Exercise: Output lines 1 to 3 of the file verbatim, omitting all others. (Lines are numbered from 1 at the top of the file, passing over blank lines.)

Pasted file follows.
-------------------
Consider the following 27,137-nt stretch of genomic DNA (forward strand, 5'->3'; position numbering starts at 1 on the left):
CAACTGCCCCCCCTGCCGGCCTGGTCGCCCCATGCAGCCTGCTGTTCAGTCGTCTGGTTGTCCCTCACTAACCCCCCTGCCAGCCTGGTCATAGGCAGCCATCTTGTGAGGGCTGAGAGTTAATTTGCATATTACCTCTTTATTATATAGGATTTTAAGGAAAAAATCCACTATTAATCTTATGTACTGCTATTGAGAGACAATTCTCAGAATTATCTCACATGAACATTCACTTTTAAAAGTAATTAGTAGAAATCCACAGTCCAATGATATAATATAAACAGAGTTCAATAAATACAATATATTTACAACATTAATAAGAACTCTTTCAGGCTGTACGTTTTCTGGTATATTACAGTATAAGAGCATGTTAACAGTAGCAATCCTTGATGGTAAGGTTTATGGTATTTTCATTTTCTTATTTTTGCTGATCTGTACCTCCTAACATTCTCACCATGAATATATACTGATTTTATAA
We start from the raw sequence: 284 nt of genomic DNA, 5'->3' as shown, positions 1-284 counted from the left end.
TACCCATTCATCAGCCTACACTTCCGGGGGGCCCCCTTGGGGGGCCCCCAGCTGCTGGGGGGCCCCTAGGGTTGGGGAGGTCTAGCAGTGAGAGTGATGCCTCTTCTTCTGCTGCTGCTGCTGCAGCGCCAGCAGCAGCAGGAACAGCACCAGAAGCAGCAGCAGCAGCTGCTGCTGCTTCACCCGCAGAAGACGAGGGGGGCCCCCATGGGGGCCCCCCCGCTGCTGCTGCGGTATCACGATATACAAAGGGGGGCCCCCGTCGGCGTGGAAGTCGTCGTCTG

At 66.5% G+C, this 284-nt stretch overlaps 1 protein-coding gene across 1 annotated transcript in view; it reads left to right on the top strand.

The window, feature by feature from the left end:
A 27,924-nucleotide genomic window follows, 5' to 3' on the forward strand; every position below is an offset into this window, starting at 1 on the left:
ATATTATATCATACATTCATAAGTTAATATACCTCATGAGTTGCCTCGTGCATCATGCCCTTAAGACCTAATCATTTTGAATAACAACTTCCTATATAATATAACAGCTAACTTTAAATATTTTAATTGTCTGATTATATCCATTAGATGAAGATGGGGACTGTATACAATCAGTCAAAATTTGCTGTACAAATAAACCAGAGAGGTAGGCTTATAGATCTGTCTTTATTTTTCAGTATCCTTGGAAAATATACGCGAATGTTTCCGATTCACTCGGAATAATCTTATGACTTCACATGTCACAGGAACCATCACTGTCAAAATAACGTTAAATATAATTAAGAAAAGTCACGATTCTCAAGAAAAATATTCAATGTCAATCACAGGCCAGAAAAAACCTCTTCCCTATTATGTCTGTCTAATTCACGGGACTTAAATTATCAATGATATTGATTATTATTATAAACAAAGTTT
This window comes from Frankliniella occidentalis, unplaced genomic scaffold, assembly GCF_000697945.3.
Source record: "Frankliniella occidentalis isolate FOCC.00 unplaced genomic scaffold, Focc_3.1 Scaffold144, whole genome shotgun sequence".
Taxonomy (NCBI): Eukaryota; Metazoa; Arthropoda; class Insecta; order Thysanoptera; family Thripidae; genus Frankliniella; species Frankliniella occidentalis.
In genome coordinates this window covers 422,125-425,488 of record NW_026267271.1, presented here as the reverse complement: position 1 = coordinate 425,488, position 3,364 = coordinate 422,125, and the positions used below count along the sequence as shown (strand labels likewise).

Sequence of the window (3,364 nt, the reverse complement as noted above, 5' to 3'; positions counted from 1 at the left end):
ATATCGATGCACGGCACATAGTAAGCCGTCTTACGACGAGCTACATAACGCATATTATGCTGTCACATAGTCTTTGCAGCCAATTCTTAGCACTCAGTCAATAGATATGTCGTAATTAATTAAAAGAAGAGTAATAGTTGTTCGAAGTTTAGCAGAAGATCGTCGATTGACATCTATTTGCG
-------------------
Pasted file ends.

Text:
Consider the following 27,137-nt stretch of genomic DNA (forward strand, 5'->3'; position numbering starts at 1 on the left):
CAACTGCCCCCCCTGCCGGCCTGGTCGCCCCATGCAGCCTGCTGTTCAGTCGTCTGGTTGTCCCTCACTAACCCCCCTGCCAGCCTGGTCATAGGCAGCCATCTTGTGAGGGCTGAGAGTTAATTTGCATATTACCTCTTTATTATATAGGATTTTAAGGAAAAAATCCACTATTAATCTTATGTACTGCTATTGAGAGACAATTCTCAGAATTATCTCACATGAACATTCACTTTTAAAAGTAATTAGTAGAAATCCACAGTCCAATGATATAATATAAACAGAGTTCAATAAATACAATATATTTACAACATTAATAAGAACTCTTTCAGGCTGTACGTTTTCTGGTATATTACAGTATAAGAGCATGTTAACAGTAGCAATCCTTGATGGTAAGGTTTATGGTATTTTCATTTTCTTATTTTTGCTGATCTGTACCTCCTAACATTCTCACCATGAATATATACTGATTTTATAA
We start from the raw sequence: 284 nt of genomic DNA, 5'->3' as shown, positions 1-284 counted from the left end.